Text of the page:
So first of all, why two tripods?
I knew the series was going to involve heavy grip equipment, jib shots were essential, as were tracking shots with a dolly , and I also wanted to take a slider in case there wasn't enough time to set up track. For this kind of weight I needed the sturdy legs of the Miller Arrow.
The jib alone weighed 10kg, by the time the C300 camera and 15kg extra of weights were added to balance the camera, the total load would have been around 30kg. In addition to this we were filming "extreme" houses these were often on unusual landscapes, and in one case on the side of a mountain in the Alps. Setting a jib up on sloping ground to get beautiful smooth shots, I needed legs that were absolutely rock solid, yet still light enough to carry around with a small crew of just three. The Miller Arrow legs were great, they are lightweight carbon fiber and the lock offs are strong enough to hold the weight of the jib.
The head of the arrow is really smooth and has several resistance settings. This was really good for the jib and dolly work, as I often wanted the tension of the head to match the light resistance felt through tracking or moving the jib.
The 2nd tripod I took was the Miller DS20
I took the DS20 as a 2nd tripod as I needed a tripod for the Assistant Producer to use with a my Canon 7d as a 2nd camera. The tripod is light enough that it works well with a DSLR. I also used the DS20 with the larger Canon C300 when I need to walk around getting GVs and didn't want lots of heavy equipment.
I am a huge fan of the DS20 for a few reasons:
1) It is incredibly lightweight with a small head and carbon legs. It is great to just throw over your shoulder and walk around hunting for GVs.
2) The head is smooth for panning and tilting, unlike most lightweight tripods on the market
3) The head tilts up at an incredible angle meaning you can get up really close to something and shoot up almost vertically into the sky. For an architecture programme this is great, as it allows you to get some really unusal angels, doing things like shooting directly up spiral staircases.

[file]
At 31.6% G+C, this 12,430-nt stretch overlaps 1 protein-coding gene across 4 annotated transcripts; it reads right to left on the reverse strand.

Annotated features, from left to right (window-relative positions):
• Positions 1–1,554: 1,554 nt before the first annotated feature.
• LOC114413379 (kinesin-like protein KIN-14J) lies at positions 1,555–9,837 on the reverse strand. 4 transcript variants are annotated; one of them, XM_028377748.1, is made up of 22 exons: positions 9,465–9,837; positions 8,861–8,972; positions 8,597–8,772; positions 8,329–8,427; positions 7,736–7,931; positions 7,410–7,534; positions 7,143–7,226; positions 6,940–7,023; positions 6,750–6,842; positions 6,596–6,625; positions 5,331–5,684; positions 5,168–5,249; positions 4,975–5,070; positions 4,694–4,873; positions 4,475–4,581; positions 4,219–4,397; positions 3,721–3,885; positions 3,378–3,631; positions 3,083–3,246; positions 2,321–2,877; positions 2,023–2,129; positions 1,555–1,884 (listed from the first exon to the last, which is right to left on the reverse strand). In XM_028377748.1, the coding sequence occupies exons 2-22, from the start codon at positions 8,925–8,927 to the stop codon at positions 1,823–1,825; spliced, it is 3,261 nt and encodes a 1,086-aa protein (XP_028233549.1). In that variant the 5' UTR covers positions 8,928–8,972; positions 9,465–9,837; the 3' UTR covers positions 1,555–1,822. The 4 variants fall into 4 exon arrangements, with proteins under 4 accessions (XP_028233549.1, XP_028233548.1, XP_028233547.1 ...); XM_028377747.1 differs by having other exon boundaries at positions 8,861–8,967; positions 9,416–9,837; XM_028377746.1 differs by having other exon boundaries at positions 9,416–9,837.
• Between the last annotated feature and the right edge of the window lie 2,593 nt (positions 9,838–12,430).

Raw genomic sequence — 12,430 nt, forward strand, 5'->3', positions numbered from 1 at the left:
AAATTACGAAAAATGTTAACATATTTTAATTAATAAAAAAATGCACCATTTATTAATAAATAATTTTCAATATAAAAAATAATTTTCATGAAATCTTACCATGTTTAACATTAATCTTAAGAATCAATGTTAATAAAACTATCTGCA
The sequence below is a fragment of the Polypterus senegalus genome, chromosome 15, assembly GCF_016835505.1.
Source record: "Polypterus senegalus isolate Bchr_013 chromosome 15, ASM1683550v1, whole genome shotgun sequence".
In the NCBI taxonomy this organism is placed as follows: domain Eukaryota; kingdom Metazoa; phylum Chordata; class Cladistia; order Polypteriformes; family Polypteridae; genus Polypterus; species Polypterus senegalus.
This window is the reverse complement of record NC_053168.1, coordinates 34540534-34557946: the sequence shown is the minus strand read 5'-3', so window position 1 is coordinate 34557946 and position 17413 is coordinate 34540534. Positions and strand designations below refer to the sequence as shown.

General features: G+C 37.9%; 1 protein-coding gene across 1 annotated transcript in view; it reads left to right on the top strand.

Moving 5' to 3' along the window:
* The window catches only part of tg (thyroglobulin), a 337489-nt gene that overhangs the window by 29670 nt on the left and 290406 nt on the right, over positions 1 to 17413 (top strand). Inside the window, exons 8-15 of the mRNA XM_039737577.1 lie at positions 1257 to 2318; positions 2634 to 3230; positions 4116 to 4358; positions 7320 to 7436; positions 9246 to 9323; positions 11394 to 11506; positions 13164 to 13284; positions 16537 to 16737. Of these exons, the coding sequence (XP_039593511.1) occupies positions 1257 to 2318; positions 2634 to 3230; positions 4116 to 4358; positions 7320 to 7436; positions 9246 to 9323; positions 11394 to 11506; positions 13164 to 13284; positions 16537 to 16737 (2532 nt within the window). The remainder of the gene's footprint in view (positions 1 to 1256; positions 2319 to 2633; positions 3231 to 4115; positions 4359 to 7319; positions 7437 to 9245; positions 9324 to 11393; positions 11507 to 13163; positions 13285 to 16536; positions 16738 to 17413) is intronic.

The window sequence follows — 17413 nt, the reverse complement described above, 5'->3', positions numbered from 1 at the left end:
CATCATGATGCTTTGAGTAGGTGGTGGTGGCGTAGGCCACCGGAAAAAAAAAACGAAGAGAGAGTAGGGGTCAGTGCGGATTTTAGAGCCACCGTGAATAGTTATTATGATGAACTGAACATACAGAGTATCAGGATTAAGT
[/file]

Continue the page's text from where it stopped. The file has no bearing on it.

4) The legs work without a spreader and have three settings one of them is so wide that it lowers the tripod to the hight of a hi-hat or baby legs. This is invaluble as it is like having a set of baby legs with you at all times, without having to carry around extra kit.
This shows why the Miller DS20 is so useful. At normal height this shot of the Eiffel Tower was pretty boring, but getting down inches from the ground allowed me to get something more interesting. With this shot set up, I just rolled for a while until the street was filled with the odd couple walking down the street with the Tower in the background and it ended up being a decent shot.
In this shot the building I was filming had three levels of glass floor. This was an unusual feature, but tricky to film, with most tripod you would end up shooting down and filming the tripod legs. With the DS20 I could shoot directly down, and even pan up to each floor with no problem.